Friday, March 18, 2011

Francis G. Thomas and an unfinished puzzle

The gravestone is broken, resting against what may be its original base, pieces from other markers alongside. An interesting picture, I thought.

Francis G.
son of
Cordelia E.
Nov. 28. 1878.
18ys. 8ms. & 1d.

What is missing? What about the father?

With that simple question, I jumped down another genealogical rabbit hole.

If Francis was 18 years old in 1878, he may have been born when the 1860 census was taken. A quick search for Cordelia Thomas on finds a good match.

Household of Cordelia Thomas, 1860 U.S. census, Liberty Township, Delaware County, Ohio, Taken on June 5.

The census record, showing Cordelia as head of household (no Mr. Thomas here), matches the gravestone in (1) location, (2) mother’s name, and (3) age and gender of the baby with no name.

After several more searches on some of my favorite genealogy-related sites, Francis Thomas’s father was still a puzzle. (I did find Cordelia’s death record on; she died in 1905, apparently never having remarried.)

I was about to set this puzzle aside when I tried a sloppy, vanilla Google search for Cordelia Thomas Delaware County Ohio—and found Mr. Thomas hiding in an 1880 book, History of Delaware County and Ohio.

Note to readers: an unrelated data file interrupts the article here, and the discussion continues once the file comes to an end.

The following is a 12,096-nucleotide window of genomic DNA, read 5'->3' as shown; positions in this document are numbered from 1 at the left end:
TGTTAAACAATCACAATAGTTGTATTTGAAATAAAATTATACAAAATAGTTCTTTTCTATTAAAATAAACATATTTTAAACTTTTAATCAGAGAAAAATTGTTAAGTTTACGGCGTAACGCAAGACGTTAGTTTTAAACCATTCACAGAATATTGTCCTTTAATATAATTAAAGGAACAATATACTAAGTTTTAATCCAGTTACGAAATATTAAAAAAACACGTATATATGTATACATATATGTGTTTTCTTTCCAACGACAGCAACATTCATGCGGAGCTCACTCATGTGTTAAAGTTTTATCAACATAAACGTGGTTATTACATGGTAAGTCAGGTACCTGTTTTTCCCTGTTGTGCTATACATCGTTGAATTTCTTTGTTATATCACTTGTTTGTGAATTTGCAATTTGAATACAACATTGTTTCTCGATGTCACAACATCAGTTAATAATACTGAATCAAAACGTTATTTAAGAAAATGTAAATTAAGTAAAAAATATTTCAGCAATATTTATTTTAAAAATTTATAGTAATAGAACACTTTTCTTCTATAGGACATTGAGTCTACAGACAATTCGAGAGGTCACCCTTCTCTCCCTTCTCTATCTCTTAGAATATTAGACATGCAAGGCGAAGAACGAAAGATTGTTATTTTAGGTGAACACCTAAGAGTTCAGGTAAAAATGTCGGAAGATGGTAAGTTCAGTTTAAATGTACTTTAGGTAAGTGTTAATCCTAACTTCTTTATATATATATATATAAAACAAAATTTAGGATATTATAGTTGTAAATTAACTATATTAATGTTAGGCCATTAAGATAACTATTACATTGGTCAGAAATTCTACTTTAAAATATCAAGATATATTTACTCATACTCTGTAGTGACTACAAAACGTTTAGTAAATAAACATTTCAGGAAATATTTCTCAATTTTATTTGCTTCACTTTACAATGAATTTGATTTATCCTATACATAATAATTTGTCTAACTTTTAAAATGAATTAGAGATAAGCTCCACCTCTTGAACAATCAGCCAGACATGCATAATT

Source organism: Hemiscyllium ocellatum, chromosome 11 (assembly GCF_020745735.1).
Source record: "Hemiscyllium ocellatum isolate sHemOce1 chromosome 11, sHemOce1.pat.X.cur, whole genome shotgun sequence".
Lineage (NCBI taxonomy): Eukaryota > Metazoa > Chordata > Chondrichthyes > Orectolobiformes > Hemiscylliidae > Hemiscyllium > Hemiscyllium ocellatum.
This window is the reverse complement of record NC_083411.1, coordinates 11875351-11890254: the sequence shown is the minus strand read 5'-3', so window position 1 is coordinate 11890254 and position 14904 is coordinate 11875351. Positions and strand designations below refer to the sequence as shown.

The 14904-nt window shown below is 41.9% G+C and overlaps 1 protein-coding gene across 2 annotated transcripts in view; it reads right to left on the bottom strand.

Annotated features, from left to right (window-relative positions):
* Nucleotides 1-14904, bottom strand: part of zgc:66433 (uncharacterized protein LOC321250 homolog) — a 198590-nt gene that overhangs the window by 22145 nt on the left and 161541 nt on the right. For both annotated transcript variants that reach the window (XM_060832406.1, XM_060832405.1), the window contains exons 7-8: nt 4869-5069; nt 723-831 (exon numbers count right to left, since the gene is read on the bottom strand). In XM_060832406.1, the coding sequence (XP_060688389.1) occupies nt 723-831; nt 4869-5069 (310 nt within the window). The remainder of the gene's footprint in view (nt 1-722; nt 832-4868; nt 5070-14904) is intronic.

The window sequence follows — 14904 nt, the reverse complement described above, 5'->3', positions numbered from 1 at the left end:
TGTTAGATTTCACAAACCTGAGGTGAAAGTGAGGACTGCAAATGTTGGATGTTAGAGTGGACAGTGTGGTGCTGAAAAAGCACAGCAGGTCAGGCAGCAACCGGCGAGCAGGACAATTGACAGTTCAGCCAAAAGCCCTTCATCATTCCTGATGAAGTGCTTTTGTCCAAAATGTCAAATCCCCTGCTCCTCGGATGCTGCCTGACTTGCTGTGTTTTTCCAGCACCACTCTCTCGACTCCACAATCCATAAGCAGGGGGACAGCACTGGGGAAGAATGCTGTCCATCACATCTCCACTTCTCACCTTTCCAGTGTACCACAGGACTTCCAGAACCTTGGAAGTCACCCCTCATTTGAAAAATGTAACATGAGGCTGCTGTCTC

From History of Delaware County and Ohio,
O.L. Baskin & Co., 1880

Mystery solved. Mr. Thomas is Mr. John Thomas.

Uh-oh. Something is wrong here.

If John Thomas died in June of 1858—two years before the 1860 census—he could not have been the father of Cordelia’s baby-without-a-name.

Guess I will set this puzzle aside for now after all. Something is wrong somewhere. It could be a minor error, or it could be that I have tried to force a puzzle piece into the wrong puzzle altogether.

It’s an interesting photo nonetheless.

1 comment:

  1. About Whetstone River, which bordered the Thomas homestead, according to the book excerpt above, I excerpt this passage from Wikipedia:

    The Olentangy River (pronounced /oʊlənˈtændʒi/) is a 97-mile-long (156 km) tributary of the Scioto River in Ohio.

    It was originally called keenhongsheconsepung, a Delaware word literally translated as "stone for your knife stream", based on the shale found along its shores. Early settlers to the region translated this into "Whetstone River".

    In 1833, the Ohio General Assembly passed legislation intending to restore the original Native American names to some Ohio waterways, but mistakenly gave Whetstone River the name "Olentangy"—Delaware for "river of the red face paint"—which had actually belonged to what is now known as Big Darby Creek.


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